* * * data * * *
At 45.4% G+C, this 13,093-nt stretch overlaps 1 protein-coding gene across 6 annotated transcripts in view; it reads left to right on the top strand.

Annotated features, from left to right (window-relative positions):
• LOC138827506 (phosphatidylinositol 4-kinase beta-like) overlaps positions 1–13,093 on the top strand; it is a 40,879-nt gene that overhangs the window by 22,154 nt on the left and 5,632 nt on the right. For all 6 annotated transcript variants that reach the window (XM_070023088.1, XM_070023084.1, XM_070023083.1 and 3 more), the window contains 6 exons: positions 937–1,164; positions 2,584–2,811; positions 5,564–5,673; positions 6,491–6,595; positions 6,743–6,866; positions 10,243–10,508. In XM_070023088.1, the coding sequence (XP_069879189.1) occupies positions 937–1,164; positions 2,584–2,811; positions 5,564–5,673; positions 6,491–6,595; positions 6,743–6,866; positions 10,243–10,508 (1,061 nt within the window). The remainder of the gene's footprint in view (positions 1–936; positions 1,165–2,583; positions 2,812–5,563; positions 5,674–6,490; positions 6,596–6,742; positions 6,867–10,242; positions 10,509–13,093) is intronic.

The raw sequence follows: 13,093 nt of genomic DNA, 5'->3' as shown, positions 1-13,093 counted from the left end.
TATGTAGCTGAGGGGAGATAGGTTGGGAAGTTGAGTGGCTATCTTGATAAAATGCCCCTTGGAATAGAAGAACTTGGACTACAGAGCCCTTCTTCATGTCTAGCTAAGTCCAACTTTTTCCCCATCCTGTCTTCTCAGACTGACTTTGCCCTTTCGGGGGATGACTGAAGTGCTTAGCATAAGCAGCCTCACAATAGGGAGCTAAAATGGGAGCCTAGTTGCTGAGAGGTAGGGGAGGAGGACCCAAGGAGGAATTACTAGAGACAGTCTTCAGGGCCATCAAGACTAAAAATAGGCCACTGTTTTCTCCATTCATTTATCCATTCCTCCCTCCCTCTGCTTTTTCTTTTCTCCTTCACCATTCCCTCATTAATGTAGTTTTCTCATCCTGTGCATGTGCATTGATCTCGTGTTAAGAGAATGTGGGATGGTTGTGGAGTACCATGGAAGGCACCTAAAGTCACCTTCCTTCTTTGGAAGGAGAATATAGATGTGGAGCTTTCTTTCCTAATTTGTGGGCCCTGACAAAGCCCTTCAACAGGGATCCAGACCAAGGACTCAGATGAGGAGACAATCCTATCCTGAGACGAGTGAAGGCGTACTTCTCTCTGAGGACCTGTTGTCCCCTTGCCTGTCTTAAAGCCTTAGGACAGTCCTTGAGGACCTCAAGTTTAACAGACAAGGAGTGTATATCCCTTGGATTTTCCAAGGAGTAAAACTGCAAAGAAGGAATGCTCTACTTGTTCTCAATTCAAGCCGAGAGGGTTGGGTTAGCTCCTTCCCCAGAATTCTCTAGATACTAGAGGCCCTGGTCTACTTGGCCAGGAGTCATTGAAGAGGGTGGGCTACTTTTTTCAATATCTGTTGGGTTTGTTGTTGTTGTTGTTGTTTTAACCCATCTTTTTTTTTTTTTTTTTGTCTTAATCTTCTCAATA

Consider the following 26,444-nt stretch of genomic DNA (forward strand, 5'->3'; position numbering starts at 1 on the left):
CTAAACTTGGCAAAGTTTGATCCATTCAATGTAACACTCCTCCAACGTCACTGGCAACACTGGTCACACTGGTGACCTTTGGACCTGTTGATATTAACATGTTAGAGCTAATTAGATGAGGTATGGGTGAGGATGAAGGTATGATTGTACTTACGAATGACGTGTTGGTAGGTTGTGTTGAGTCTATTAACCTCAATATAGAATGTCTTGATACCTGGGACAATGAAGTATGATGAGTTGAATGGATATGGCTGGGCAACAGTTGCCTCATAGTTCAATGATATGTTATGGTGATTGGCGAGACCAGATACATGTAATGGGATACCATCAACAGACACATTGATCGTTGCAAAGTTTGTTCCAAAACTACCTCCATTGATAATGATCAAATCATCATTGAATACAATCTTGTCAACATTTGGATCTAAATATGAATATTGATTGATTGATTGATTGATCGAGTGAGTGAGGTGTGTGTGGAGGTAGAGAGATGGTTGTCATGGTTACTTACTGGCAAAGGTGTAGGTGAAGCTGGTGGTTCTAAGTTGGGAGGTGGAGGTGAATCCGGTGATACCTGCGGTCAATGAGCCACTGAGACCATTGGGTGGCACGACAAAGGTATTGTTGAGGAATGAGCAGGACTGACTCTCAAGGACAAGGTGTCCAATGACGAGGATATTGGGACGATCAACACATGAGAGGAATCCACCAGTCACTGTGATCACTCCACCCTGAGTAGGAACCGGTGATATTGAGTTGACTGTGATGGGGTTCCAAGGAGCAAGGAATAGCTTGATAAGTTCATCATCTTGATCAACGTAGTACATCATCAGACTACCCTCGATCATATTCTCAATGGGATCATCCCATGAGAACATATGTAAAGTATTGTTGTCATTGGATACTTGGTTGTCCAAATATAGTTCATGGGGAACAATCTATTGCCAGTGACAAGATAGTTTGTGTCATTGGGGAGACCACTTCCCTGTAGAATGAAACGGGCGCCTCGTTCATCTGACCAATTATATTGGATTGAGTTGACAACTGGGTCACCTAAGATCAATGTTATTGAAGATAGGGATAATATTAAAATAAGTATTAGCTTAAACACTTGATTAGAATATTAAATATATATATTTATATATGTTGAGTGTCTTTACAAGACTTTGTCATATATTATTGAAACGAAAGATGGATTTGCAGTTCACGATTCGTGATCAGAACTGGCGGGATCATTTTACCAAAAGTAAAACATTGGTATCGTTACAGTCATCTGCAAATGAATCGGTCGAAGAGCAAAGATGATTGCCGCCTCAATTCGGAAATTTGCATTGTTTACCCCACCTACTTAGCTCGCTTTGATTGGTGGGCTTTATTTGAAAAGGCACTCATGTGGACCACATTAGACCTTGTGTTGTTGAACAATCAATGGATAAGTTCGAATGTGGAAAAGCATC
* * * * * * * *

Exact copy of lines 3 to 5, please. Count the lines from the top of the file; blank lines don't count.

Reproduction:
• LOC138827506 (phosphatidylinositol 4-kinase beta-like) overlaps positions 1–13,093 on the top strand; it is a 40,879-nt gene that overhangs the window by 22,154 nt on the left and 5,632 nt on the right. For all 6 annotated transcript variants that reach the window (XM_070023088.1, XM_070023084.1, XM_070023083.1 and 3 more), the window contains 6 exons: positions 937–1,164; positions 2,584–2,811; positions 5,564–5,673; positions 6,491–6,595; positions 6,743–6,866; positions 10,243–10,508. In XM_070023088.1, the coding sequence (XP_069879189.1) occupies positions 937–1,164; positions 2,584–2,811; positions 5,564–5,673; positions 6,491–6,595; positions 6,743–6,866; positions 10,243–10,508 (1,061 nt within the window). The remainder of the gene's footprint in view (positions 1–936; positions 1,165–2,583; positions 2,812–5,563; positions 5,674–6,490; positions 6,596–6,742; positions 6,867–10,242; positions 10,509–13,093) is intronic.

The raw sequence follows: 13,093 nt of genomic DNA, 5'->3' as shown, positions 1-13,093 counted from the left end.
TATGTAGCTGAGGGGAGATAGGTTGGGAAGTTGAGTGGCTATCTTGATAAAATGCCCCTTGGAATAGAAGAACTTGGACTACAGAGCCCTTCTTCATGTCTAGCTAAGTCCAACTTTTTCCCCATCCTGTCTTCTCAGACTGACTTTGCCCTTTCGGGGGATGACTGAAGTGCTTAGCATAAGCAGCCTCACAATAGGGAGCTAAAATGGGAGCCTAGTTGCTGAGAGGTAGGGGAGGAGGACCCAAGGAGGAATTACTAGAGACAGTCTTCAGGGCCATCAAGACTAAAAATAGGCCACTGTTTTCTCCATTCATTTATCCATTCCTCCCTCCCTCTGCTTTTTCTTTTCTCCTTCACCATTCCCTCATTAATGTAGTTTTCTCATCCTGTGCATGTGCATTGATCTCGTGTTAAGAGAATGTGGGATGGTTGTGGAGTACCATGGAAGGCACCTAAAGTCACCTTCCTTCTTTGGAAGGAGAATATAGATGTGGAGCTTTCTTTCCTAATTTGTGGGCCCTGACAAAGCCCTTCAACAGGGATCCAGACCAAGGACTCAGATGAGGAGACAATCCTATCCTGAGACGAGTGAAGGCGTACTTCTCTCTGAGGACCTGTTGTCCCCTTGCCTGTCTTAAAGCCTTAGGACAGTCCTTGAGGACCTCAAGTTTAACAGACAAGGAGTGTATATCCCTTGGATTTTCCAAGGAGTAAAACTGCAAAGAAGGAATGCTCTACTTGTTCTCAATTCAAGCCGAGAGGGTTGGGTTAGCTCCTTCCCCAGAATTCTCTAGATACTAGAGGCCCTGGTCTACTTGGCCAGGAGTCATTGAAGAGGGTGGGCTACTTTTTTCAATATCTGTTGGGTTTGTTGTTGTTGTTGTTGTTTTAACCCATCTTTTTTTTTTTTTTTTTGTCTTAATCTTCTCAATA